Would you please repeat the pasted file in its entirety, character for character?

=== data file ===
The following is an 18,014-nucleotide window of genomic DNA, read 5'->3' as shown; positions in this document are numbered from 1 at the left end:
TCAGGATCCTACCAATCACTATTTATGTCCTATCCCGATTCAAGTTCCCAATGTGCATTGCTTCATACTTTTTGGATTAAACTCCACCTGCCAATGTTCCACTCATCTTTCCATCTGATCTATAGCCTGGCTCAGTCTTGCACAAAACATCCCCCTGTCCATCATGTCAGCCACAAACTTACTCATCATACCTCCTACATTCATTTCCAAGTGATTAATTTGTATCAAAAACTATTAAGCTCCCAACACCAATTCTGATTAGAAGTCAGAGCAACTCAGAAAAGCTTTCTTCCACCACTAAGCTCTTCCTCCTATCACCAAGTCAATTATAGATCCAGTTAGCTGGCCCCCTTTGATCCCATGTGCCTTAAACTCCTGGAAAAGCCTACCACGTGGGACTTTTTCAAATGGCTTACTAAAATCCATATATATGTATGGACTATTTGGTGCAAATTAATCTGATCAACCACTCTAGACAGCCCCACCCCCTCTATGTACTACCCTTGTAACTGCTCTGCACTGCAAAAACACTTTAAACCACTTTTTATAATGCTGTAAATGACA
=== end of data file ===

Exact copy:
The following is an 18,014-nucleotide window of genomic DNA, read 5'->3' as shown; positions in this document are numbered from 1 at the left end:
TCAGGATCCTACCAATCACTATTTATGTCCTATCCCGATTCAAGTTCCCAATGTGCATTGCTTCATACTTTTTGGATTAAACTCCACCTGCCAATGTTCCACTCATCTTTCCATCTGATCTATAGCCTGGCTCAGTCTTGCACAAAACATCCCCCTGTCCATCATGTCAGCCACAAACTTACTCATCATACCTCCTACATTCATTTCCAAGTGATTAATTTGTATCAAAAACTATTAAGCTCCCAACACCAATTCTGATTAGAAGTCAGAGCAACTCAGAAAAGCTTTCTTCCACCACTAAGCTCTTCCTCCTATCACCAAGTCAATTATAGATCCAGTTAGCTGGCCCCCTTTGATCCCATGTGCCTTAAACTCCTGGAAAAGCCTACCACGTGGGACTTTTTCAAATGGCTTACTAAAATCCATATATATGTATGGACTATTTGGTGCAAATTAATCTGATCAACCACTCTAGACAGCCCCACCCCCTCTATGTACTACCCTTGTAACTGCTCTGCACTGCAAAAACACTTTAAACCACTTTTTATAATGCTGTAAATGACA